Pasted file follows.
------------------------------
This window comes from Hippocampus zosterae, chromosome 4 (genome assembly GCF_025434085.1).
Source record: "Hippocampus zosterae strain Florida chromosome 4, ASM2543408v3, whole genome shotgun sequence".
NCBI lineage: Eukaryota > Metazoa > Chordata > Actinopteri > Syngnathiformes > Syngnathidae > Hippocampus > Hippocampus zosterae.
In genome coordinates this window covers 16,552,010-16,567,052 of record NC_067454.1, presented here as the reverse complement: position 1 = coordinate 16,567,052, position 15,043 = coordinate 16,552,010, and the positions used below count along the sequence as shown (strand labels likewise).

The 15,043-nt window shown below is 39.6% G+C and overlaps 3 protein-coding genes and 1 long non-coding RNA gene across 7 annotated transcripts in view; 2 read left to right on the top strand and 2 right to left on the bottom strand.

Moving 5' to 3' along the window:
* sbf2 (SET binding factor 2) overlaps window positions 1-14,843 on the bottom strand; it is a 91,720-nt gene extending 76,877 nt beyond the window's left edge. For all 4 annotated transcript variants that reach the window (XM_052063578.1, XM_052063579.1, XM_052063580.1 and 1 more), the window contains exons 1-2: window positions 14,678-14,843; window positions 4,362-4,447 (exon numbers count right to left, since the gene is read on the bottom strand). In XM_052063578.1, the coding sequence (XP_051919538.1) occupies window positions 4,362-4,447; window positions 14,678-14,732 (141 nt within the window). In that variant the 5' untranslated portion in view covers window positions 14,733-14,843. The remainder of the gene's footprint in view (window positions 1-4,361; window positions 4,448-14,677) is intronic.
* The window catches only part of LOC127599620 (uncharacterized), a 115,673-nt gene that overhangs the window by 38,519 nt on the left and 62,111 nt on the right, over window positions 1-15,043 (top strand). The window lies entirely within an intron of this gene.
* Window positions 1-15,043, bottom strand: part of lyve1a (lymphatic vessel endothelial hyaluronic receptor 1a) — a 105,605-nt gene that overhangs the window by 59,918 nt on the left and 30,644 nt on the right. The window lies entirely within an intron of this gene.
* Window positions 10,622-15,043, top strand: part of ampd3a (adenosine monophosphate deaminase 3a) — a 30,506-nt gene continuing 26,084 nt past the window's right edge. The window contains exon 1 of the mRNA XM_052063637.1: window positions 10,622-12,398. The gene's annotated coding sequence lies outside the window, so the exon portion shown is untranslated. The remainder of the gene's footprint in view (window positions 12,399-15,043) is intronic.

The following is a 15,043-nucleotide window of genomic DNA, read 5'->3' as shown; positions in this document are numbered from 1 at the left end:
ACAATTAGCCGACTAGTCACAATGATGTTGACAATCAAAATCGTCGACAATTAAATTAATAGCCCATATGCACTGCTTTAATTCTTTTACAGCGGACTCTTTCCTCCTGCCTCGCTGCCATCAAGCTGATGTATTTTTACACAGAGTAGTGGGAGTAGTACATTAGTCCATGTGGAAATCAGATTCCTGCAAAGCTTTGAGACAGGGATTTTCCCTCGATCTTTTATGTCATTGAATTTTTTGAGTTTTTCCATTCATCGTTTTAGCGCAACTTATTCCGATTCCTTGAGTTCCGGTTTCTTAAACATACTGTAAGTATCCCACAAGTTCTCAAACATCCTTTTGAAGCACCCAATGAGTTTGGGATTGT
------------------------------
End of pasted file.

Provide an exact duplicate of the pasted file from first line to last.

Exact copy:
This window comes from Hippocampus zosterae, chromosome 4 (genome assembly GCF_025434085.1).
Source record: "Hippocampus zosterae strain Florida chromosome 4, ASM2543408v3, whole genome shotgun sequence".
NCBI lineage: Eukaryota > Metazoa > Chordata > Actinopteri > Syngnathiformes > Syngnathidae > Hippocampus > Hippocampus zosterae.
In genome coordinates this window covers 16,552,010-16,567,052 of record NC_067454.1, presented here as the reverse complement: position 1 = coordinate 16,567,052, position 15,043 = coordinate 16,552,010, and the positions used below count along the sequence as shown (strand labels likewise).

The 15,043-nt window shown below is 39.6% G+C and overlaps 3 protein-coding genes and 1 long non-coding RNA gene across 7 annotated transcripts in view; 2 read left to right on the top strand and 2 right to left on the bottom strand.

Moving 5' to 3' along the window:
* sbf2 (SET binding factor 2) overlaps window positions 1-14,843 on the bottom strand; it is a 91,720-nt gene extending 76,877 nt beyond the window's left edge. For all 4 annotated transcript variants that reach the window (XM_052063578.1, XM_052063579.1, XM_052063580.1 and 1 more), the window contains exons 1-2: window positions 14,678-14,843; window positions 4,362-4,447 (exon numbers count right to left, since the gene is read on the bottom strand). In XM_052063578.1, the coding sequence (XP_051919538.1) occupies window positions 4,362-4,447; window positions 14,678-14,732 (141 nt within the window). In that variant the 5' untranslated portion in view covers window positions 14,733-14,843. The remainder of the gene's footprint in view (window positions 1-4,361; window positions 4,448-14,677) is intronic.
* The window catches only part of LOC127599620 (uncharacterized), a 115,673-nt gene that overhangs the window by 38,519 nt on the left and 62,111 nt on the right, over window positions 1-15,043 (top strand). The window lies entirely within an intron of this gene.
* Window positions 1-15,043, bottom strand: part of lyve1a (lymphatic vessel endothelial hyaluronic receptor 1a) — a 105,605-nt gene that overhangs the window by 59,918 nt on the left and 30,644 nt on the right. The window lies entirely within an intron of this gene.
* Window positions 10,622-15,043, top strand: part of ampd3a (adenosine monophosphate deaminase 3a) — a 30,506-nt gene continuing 26,084 nt past the window's right edge. The window contains exon 1 of the mRNA XM_052063637.1: window positions 10,622-12,398. The gene's annotated coding sequence lies outside the window, so the exon portion shown is untranslated. The remainder of the gene's footprint in view (window positions 12,399-15,043) is intronic.

The following is a 15,043-nucleotide window of genomic DNA, read 5'->3' as shown; positions in this document are numbered from 1 at the left end:
ACAATTAGCCGACTAGTCACAATGATGTTGACAATCAAAATCGTCGACAATTAAATTAATAGCCCATATGCACTGCTTTAATTCTTTTACAGCGGACTCTTTCCTCCTGCCTCGCTGCCATCAAGCTGATGTATTTTTACACAGAGTAGTGGGAGTAGTACATTAGTCCATGTGGAAATCAGATTCCTGCAAAGCTTTGAGACAGGGATTTTCCCTCGATCTTTTATGTCATTGAATTTTTTGAGTTTTTCCATTCATCGTTTTAGCGCAACTTATTCCGATTCCTTGAGTTCCGGTTTCTTAAACATACTGTAAGTATCCCACAAGTTCTCAAACATCCTTTTGAAGCACCCAATGAGTTTGGGATTGT